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Discuss Problems Caused by 'Voltage Optimisers' in the Electrical Forum area at ElectriciansForums.net

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billm

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Hi there folks. This is my first post and I hope someone can help regarding some questions I have regarding 'voltage optimisers'.
As I understand them, they are basically transformers and reduce incoming supply voltage. What effect do they have on older equipment?
Would I be correct in thinking that anything designed for older equipment - pre1995, 240v should function correctly at voltages as low as 216v (240v less 6% - lowest supply voltage, less again 4% of 240v for max volt drop within installation). Post 1995, 230v equipment should be capable of running at 207v for the same reasons.
It is proposed that our incoming voltage is reduced to 220v. Surveys have shown that it will go as low as 217v including site volt drops due to supply variations. I am confident that the majority of equipment will be fine as it is mostly post 1995.
The problem may be some older three phase crane motors whose plates give an operating voltage range of 400-440v.
If the supply voltage, single phase,is reduced to 220, dropping to 217 occassionally - i.e. averaging 380v three phase, dropping to as low as 375v, will the motors still work? What problems am I likely have with them. Will I have to change inverter setups?
Any help anyone can give would be greatly apreciated.
Cheers, Bill.
 
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dh-ef

  • Thread Starter Thread Starter
  • #2
Voltage optimisation (i.e. controlled voltage reduction) can give useful energy savings on some sites - depending on the types of equipment on the site.

If the resultant voltage is too low for one or two items of equipment, then consider installing a step-up transformer on the circuit supplying that equipment, to boost the voltage by a few percent. The savings achieved on the rest of the equipment on the site may far more than offset the cost of this small transformer.

By the way, be careful of using fixed-ratio "voltage optimisation" equipment, as your site will be vulnerable to voltage dips on the supply from the grid. A better option may be to use a proper voltage stabiliser designed for this purpose, as this will ensure that the site voltage is maintained at the desired level.
 
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billm

  • Thread Starter Thread Starter
  • #3
Voltage optimisation (i.e. controlled voltage reduction) can give useful energy savings on some sites - depending on the types of equipment on the site.

If the resultant voltage is too low for one or two items of equipment, then consider installing a step-up transformer on the circuit supplying that equipment, to boost the voltage by a few percent. The savings achieved on the rest of the equipment on the site may far more than offset the cost of this small transformer.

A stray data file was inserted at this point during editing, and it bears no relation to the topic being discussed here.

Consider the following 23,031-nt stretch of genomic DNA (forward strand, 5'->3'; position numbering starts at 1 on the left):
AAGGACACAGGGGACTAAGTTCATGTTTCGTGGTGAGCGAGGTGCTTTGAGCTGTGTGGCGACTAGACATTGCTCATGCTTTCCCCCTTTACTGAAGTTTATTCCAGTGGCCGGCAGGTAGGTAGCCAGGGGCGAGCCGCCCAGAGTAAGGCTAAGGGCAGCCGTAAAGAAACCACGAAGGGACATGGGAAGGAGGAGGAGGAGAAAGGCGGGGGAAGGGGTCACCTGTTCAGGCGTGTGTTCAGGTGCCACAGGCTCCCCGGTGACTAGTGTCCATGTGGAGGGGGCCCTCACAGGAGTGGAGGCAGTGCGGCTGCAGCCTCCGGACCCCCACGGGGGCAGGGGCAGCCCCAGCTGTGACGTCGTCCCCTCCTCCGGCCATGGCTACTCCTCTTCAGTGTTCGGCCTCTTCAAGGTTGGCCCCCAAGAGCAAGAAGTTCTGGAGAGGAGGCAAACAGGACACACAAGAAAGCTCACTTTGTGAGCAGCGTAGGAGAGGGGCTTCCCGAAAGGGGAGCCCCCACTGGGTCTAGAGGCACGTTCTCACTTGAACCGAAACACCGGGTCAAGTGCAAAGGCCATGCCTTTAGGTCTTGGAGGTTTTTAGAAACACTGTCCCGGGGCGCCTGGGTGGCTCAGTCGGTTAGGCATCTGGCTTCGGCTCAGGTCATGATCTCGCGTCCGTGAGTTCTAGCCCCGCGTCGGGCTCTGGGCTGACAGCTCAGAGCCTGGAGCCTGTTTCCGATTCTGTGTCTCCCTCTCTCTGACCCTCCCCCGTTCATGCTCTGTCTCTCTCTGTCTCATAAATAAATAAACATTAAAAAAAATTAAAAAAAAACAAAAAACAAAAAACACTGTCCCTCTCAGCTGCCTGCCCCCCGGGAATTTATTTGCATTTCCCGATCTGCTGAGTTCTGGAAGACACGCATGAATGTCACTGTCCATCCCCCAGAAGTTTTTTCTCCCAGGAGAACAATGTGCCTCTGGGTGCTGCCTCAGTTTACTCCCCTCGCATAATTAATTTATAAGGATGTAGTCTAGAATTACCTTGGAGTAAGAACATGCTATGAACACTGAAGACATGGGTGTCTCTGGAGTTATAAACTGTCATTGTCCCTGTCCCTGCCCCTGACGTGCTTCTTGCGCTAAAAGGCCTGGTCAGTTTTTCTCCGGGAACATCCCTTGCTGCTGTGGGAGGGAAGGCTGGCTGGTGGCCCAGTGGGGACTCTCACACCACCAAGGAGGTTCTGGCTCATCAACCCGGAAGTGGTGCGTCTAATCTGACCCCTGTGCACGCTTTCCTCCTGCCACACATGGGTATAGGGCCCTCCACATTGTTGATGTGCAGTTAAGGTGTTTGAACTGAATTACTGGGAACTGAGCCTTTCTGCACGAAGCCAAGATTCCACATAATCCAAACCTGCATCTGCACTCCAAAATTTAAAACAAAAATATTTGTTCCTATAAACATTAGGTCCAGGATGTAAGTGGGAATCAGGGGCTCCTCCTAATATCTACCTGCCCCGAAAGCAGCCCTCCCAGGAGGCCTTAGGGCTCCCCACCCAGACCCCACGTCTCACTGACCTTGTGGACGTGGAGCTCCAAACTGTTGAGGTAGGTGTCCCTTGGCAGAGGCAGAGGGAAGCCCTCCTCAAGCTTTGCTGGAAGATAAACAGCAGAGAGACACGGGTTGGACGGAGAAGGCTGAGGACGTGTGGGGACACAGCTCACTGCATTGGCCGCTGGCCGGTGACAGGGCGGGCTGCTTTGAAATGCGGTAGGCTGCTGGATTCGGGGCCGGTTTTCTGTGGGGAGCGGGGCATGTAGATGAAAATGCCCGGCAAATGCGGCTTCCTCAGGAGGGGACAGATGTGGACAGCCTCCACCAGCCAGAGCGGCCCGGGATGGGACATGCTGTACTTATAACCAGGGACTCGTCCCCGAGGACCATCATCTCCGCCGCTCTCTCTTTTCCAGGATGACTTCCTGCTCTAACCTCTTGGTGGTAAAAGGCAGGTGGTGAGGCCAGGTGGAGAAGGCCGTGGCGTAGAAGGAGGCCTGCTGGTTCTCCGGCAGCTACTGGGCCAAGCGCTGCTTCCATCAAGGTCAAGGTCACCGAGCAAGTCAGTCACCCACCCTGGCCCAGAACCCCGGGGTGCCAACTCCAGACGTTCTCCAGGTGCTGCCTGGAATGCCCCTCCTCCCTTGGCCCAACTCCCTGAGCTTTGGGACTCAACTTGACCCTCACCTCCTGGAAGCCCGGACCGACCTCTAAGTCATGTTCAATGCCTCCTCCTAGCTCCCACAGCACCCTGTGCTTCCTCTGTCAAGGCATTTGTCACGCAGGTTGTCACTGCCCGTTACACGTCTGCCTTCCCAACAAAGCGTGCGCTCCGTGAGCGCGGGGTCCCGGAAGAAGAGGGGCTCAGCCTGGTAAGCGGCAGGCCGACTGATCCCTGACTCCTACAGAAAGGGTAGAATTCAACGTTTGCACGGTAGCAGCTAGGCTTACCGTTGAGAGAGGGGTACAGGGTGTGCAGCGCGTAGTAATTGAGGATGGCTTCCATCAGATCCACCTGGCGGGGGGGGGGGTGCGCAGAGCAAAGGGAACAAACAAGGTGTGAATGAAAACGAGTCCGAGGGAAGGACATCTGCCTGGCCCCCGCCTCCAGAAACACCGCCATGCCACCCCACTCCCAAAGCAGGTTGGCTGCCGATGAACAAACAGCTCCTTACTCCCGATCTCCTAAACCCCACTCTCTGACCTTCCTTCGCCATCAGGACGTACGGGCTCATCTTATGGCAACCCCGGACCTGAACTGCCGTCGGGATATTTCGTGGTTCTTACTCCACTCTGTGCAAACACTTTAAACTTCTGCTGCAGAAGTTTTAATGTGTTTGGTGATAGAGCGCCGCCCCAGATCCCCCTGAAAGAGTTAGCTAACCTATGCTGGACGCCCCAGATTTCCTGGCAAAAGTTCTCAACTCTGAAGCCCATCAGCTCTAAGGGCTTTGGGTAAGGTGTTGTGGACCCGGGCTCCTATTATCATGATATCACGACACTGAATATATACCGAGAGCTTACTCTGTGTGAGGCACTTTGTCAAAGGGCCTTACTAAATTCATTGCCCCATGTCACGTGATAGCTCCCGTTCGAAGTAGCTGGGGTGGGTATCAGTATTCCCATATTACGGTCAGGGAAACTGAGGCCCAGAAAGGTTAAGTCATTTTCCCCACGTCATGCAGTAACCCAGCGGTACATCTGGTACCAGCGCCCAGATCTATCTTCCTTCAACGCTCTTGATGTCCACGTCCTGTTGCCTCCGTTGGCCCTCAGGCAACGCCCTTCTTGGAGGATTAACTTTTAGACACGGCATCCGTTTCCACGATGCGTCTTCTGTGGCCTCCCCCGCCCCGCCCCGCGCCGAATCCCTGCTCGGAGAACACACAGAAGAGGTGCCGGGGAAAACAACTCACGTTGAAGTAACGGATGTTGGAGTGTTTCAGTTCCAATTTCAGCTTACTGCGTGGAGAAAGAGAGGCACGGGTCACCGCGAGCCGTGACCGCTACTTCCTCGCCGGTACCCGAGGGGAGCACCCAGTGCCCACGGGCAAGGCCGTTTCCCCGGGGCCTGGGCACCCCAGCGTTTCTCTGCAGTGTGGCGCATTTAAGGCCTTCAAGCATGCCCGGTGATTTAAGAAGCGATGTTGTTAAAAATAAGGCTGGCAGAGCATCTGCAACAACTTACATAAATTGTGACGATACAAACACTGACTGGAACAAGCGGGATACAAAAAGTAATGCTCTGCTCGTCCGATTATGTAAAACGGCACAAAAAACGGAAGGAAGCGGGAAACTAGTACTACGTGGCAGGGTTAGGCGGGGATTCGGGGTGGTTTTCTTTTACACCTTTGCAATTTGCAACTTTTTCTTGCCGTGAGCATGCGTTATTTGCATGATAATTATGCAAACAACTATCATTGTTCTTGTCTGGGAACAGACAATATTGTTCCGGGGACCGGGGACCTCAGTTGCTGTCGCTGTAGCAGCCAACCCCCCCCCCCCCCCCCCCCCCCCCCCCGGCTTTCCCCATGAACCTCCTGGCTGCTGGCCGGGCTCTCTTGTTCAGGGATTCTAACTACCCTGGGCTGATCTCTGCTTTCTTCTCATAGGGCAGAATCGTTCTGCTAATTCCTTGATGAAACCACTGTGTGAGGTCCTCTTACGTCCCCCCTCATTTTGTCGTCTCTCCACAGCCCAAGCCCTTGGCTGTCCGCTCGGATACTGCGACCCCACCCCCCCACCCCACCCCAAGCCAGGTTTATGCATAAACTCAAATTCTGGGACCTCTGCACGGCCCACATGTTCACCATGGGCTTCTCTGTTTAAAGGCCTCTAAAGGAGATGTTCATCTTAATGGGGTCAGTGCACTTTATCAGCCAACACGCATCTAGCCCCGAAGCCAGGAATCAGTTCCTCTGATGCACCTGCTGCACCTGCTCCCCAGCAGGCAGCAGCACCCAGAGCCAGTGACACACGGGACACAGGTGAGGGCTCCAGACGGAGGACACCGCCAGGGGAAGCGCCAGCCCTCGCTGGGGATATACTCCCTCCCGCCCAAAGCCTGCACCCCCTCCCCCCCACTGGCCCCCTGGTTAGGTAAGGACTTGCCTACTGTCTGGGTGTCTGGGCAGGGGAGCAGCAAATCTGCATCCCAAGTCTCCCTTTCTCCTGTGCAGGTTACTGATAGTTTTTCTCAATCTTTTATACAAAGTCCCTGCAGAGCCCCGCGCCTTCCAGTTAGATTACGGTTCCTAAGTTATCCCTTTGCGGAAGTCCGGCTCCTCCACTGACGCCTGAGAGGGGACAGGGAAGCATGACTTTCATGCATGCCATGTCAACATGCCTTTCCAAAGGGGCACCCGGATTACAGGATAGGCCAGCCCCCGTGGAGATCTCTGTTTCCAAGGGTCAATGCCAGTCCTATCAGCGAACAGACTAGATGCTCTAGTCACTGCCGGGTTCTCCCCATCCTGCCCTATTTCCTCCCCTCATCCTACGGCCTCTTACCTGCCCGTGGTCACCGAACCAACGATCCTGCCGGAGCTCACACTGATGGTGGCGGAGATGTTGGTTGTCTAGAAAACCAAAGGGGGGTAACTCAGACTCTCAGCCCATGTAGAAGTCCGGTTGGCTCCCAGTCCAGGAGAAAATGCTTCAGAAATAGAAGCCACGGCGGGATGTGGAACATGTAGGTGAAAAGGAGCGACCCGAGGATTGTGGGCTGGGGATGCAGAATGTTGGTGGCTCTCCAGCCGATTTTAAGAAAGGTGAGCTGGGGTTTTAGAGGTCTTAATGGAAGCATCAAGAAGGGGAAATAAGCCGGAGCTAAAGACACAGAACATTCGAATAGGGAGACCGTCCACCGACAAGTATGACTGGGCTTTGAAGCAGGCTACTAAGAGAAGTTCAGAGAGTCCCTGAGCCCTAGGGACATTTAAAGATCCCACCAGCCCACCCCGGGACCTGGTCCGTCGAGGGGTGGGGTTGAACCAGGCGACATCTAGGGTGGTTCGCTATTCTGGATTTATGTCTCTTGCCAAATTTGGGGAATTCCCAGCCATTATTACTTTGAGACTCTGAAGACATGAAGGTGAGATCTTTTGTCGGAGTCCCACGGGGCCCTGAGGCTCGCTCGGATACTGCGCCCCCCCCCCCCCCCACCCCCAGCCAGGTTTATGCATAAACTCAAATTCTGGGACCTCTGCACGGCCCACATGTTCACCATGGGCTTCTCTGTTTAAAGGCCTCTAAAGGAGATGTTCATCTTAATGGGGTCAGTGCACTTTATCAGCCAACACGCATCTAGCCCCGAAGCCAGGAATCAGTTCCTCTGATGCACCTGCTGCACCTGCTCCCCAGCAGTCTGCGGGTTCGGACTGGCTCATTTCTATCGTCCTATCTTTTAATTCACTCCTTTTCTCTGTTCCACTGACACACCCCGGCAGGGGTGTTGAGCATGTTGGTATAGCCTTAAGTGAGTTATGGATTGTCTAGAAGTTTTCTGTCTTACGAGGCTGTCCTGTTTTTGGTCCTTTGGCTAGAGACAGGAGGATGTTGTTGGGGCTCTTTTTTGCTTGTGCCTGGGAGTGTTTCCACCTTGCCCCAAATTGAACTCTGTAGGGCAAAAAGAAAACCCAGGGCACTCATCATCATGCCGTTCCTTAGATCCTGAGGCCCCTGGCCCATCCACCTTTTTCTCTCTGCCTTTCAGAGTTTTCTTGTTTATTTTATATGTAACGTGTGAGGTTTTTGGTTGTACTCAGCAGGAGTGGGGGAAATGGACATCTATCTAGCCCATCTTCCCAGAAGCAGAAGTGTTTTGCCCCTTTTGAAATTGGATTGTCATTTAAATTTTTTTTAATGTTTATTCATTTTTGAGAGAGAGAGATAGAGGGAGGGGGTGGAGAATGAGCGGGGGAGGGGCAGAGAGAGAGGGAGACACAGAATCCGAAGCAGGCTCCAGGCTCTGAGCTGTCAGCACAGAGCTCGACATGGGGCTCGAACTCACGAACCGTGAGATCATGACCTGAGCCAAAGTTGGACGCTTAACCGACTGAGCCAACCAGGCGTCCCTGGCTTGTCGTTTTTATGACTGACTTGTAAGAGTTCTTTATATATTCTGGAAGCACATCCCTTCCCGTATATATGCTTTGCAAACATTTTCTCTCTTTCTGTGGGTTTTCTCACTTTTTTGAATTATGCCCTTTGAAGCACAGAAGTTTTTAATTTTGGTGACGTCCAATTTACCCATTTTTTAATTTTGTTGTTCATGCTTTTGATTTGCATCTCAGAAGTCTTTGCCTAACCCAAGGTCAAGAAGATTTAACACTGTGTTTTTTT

By the way, be careful of using fixed-ratio "voltage optimisation" equipment, as your site will be vulnerable to voltage dips on the supply from the grid. A better option may be to use a proper voltage stabiliser designed for this purpose, as this will ensure that the site voltage is maintained at the desired level.
We have since fitted a variable voltage 'optimiser' to our site which allows us to control the in coming supply to within 1v and it is doing what we were told it would - reduce electricity consumption and save money! This unit has the added advantage of allowing us to monitor and record when maximum demand occurs, phase loading (allowed us to balance loads on phases better), phase voltages, see what our non-production consumption is and see what effects any changes made have on consumption. We can now also tune the unit down in 1v stages to see how low we can go without causing problems.
We initially went for the variable option after hearing of problems caused by the fixed ratio units - a mate fits the fixed ratio units and warned us of problems. The main one being that when you have your voltage logged it is usually only logged on one phase (easy to plug the data logger into a 13a socket than connect across a 3 phase supply), it doesn't take into consideration variations between the phase voltages on a three phase supply - in our case that can mean 3v which may not sound a lot but when these units are set to reduce to the lowest acceptable voltage and the tested voltage happens to be the highest, this can mean the other 2 phases are running below allowable limits e.g. black phase216v, grey214v, brown213v. This can cause problems.
There is also the issue of 'shock' loading equipment which has run quite happily on 240v for the last 20 years suddenly being expected to run on 220v with no wind-down period. I've heard of lighting and fire control panels failing because this. The variable unit allows the voltage to be stepped down 1v at a time giving everthing a chance to slowly get used to it.